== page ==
• If you need to add more liquid to bring the dough together – if your dough is too dry after you’ve added about a half cup of water – I recommend adding ghee instead of water. Another trick is to add vodka, which will evaporate away during baking, though some people might object to the addition of alcohol. The vodka allows you to add moisture that will hold the dough together but later burn off for a nice flaky, crispy pastry. 
  • It’s important to fully seal the seams of the pastry before cooking. It’s more forgiving with you bake or air fry, but you still don’t want it to come apart during baking. Pinch firmly along the whole edge, use a fork to seal or pinch and fold as I demonstrate in the video. There are also empanada or ghughra molds available if you want the assistance.
  • It’s important to roll out the dough very thinly to get the right ratio of filling to pastry. It should be about as thin as a penny, or slightly thinner.


  • Leave off the almond flour for nut-free. Add more coconut to make up for it.
  • Sub almond for ground or chopped cashews, actually almonds in place of flour, pepitas to be nut-free, rava (semolina),
  • Add poppy seeds
  • Golden raisins (1/4 cup)
  • Add a sugar glaze

Air Fryer Gujiya | Coconut Karanji

Traditional Maharashtrian coconut karanji, adapted to the air fryer
5 from 5 votes
Prep Time 35 minutes
Cook Time 25 minutes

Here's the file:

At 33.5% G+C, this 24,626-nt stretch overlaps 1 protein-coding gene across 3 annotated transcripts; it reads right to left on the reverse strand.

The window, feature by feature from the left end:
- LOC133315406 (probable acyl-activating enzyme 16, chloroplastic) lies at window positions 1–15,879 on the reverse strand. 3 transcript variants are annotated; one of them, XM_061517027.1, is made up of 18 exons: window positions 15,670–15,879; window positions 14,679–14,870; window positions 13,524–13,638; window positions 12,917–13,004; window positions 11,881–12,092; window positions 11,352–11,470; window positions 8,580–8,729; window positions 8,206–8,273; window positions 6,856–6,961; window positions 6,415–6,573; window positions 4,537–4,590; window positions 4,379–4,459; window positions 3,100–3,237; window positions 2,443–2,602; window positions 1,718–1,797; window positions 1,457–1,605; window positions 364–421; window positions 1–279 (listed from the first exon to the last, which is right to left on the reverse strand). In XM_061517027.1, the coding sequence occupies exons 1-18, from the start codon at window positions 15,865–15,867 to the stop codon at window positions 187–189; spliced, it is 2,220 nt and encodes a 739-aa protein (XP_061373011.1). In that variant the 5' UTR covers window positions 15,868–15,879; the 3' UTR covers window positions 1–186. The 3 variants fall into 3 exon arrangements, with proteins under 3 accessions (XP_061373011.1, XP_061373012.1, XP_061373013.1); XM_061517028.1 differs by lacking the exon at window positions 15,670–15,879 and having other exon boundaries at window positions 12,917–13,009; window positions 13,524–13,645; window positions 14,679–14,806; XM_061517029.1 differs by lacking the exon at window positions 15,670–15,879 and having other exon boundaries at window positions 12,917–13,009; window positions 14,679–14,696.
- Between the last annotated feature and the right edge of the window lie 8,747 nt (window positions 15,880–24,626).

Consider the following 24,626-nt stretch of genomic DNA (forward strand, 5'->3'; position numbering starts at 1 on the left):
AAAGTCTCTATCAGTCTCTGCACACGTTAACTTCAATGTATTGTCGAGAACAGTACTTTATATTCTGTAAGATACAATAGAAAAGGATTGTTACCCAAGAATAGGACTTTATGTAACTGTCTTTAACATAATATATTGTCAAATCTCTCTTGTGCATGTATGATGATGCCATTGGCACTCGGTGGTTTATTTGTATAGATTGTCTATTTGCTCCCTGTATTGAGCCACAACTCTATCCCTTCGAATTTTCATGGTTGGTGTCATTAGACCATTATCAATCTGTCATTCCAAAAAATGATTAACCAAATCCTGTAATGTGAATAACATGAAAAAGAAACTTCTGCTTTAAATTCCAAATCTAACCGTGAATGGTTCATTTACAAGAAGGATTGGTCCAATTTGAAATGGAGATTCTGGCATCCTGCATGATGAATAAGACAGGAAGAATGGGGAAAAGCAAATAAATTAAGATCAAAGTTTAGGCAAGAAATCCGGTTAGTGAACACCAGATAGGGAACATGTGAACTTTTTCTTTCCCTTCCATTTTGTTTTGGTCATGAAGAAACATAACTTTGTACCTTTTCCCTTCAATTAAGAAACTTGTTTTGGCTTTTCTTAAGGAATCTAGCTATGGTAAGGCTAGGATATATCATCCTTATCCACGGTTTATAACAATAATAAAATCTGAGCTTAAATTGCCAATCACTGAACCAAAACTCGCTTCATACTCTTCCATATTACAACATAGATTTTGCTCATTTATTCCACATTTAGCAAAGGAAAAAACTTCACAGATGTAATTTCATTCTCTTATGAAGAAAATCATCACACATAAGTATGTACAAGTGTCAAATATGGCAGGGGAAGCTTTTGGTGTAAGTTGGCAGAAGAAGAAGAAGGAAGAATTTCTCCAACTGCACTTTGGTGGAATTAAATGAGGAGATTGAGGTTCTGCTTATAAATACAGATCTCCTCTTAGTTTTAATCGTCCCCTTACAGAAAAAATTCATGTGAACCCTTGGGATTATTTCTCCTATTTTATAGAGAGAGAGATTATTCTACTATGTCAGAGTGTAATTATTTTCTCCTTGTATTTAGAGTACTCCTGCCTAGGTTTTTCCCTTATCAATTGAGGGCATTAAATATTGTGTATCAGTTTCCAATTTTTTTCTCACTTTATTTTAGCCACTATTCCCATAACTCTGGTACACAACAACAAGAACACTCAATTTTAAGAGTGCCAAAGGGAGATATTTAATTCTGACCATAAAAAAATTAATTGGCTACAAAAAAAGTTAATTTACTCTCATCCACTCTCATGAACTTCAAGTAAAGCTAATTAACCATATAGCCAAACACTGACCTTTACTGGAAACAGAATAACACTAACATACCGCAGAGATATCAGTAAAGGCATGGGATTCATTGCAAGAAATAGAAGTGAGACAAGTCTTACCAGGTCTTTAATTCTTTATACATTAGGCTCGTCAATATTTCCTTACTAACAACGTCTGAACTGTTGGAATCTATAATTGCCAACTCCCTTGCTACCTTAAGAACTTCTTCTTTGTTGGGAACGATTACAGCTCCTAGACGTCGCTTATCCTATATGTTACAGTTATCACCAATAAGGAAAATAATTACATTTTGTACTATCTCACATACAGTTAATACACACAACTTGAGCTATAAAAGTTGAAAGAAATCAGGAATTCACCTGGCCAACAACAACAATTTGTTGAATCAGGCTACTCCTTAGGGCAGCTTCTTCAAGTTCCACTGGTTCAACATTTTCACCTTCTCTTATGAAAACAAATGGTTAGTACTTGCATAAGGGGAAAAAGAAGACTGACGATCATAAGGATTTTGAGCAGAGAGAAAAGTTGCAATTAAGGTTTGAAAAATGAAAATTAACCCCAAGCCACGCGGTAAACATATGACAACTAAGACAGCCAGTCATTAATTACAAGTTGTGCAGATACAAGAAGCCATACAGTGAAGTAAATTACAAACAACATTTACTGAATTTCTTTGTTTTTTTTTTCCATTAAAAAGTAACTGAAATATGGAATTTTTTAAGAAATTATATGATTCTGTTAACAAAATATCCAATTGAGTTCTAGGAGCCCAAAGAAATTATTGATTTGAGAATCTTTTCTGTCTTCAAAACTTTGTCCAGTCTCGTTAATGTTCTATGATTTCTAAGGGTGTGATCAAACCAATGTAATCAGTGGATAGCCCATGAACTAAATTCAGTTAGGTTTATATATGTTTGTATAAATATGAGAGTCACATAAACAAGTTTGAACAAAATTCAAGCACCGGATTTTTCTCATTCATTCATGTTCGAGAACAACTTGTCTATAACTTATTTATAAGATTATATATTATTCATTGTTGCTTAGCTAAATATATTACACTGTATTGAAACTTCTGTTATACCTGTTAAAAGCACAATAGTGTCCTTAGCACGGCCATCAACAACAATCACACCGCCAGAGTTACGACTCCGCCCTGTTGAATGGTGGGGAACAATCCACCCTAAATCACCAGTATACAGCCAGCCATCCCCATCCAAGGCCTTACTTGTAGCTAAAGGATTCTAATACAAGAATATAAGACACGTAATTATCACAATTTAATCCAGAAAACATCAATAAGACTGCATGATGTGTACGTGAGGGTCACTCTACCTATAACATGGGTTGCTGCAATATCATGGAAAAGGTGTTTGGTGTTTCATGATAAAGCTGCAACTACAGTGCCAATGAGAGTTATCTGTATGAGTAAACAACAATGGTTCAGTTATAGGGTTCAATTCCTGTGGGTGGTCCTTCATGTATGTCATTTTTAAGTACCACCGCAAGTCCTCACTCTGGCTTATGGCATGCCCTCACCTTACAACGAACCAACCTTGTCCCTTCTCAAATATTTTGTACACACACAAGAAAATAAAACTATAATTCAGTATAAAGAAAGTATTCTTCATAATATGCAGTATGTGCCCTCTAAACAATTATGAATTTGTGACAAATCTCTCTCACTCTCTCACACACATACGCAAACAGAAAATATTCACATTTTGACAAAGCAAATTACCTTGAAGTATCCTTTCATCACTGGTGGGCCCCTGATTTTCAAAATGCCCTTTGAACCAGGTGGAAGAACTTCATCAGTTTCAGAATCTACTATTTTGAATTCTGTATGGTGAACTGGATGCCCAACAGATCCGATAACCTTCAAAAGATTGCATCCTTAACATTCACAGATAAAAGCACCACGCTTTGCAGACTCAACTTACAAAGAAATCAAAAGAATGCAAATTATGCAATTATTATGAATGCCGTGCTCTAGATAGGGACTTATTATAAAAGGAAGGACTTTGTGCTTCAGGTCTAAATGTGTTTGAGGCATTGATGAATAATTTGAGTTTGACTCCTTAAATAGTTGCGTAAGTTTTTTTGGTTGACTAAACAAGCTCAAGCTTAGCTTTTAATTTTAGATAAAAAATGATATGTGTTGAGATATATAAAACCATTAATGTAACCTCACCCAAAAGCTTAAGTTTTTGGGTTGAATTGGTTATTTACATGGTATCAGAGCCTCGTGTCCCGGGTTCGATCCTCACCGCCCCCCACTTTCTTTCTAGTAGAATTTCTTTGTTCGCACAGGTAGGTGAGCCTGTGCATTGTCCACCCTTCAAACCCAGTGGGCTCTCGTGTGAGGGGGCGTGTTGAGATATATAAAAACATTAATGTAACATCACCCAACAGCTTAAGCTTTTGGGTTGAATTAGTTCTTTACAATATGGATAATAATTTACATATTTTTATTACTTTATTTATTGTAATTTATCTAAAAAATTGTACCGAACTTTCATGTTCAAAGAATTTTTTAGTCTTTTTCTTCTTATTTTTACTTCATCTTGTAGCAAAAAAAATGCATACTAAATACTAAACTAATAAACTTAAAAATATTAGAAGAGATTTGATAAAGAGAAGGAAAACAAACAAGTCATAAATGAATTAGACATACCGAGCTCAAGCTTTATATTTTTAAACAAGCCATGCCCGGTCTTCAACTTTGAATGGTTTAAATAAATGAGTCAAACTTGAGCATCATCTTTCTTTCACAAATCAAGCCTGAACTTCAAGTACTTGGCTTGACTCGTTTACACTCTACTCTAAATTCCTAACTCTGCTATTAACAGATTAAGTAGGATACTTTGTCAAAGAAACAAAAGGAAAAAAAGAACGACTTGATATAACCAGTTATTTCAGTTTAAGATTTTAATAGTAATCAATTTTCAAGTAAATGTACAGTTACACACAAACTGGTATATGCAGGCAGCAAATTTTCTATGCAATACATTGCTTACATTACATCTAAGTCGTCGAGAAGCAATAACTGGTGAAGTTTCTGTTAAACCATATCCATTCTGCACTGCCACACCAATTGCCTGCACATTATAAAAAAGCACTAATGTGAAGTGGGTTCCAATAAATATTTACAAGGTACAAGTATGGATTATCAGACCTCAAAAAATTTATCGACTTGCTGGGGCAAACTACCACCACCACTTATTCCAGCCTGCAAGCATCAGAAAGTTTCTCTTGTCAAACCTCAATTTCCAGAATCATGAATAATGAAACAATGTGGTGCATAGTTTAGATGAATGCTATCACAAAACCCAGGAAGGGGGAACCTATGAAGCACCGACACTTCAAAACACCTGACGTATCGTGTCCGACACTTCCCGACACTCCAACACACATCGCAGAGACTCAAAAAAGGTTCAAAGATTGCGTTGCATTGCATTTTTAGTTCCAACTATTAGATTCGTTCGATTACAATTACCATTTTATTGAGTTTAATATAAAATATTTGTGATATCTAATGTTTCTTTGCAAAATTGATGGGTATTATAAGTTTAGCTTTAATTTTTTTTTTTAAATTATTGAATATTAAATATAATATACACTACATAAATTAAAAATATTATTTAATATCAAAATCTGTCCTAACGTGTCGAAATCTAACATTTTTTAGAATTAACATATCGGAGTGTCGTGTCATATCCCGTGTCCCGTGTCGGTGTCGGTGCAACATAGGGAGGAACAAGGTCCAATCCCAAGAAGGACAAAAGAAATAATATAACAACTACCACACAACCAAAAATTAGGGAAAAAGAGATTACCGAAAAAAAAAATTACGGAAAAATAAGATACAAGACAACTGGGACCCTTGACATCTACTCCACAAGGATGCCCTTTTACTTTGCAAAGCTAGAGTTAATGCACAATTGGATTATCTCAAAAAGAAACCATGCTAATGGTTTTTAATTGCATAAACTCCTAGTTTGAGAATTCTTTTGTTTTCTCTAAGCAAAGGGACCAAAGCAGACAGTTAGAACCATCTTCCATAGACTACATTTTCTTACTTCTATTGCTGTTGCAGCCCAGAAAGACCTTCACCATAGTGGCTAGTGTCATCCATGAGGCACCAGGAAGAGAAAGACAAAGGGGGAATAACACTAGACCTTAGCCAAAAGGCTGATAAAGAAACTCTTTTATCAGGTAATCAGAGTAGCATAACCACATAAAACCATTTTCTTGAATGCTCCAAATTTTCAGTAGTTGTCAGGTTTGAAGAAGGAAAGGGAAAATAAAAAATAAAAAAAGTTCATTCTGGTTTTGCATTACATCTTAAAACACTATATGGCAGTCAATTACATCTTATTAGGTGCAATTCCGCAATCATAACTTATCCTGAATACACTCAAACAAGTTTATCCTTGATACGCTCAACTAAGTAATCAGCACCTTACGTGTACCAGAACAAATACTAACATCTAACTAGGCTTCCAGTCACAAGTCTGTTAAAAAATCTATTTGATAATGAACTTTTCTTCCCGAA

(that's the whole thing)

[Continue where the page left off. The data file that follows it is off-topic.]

Total Time 1 hour
Course Dessert
Cuisine Indian
Servings 16
Calories 271 kcal




  • 2 cups AP flour
  • ¼ cup ghee
  • ½ tsp salt
  • ½ cup water


  • 1 ½ cup desiccated coconut
  • ½ cup almond flour or crushed almond
  • 1 ¼ cup jaggery gor / sugar
  • ¾ tsp cardamom powder
  • ½ tsp ground nutmeg
  • 2 tbsp coconut oil or ghee


Make the Filling

  • Heat a pan with half of the ghee.
  • Toast the coconut until lightly golden. Transfer into a bowl to stop the toasting.
  • In the same pan, add the remaining ghee. Add almond flour and toast until fragrant.
  • Transfer toasted almond flour from the pan to the bowl with the coconut in it.
  • Add jaggery, cardamom powder, and ground nutmeg to the bowl. Mix well to combine.
  • Add ghee, mix to combine.

Make the Pastry

  • In a large bowl, add flour, salt, and ghee. Incorporate the ghee into the dough until you have a sandy texture.
  • Mix in the water until you have a slightly sticky dough. Cover with a damp towel and let rest for 30 minutes.

Make the Gujiya

  • Roll out the dough. Form a tube of dough, then cut into 16 pieces. Form pucks with the 16 pieces by rolling them into balls and then slightly flattening them.
  • Add a heaping tablespoon of filling to the pastry and close and seal the edge either with a fork or with your fingers. Make sure it is tight enough that it will not open up when cooked.
  • Brush ghee or spray cooking spray to coat the air fryer. Preheat to 325°F. Add gujiya to the air fryer in a single layer with some space between each one. Bake for 18 minutes, turning halfway.



Calories: 271kcalCarbohydrates: 33gProtein: 4gFat: 14gSaturated Fat: 8gPolyunsaturated Fat: 1gMonounsaturated Fat: 2gCholesterol: 12mgSodium: 294mgPotassium: 82mgFiber: 3gSugar: 18gVitamin A: 0.1IUVitamin C: 0.1mgCalcium: 59mgIron: 2mg
Keyword ghughra, gujiya, karanji
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Categorized as Sweets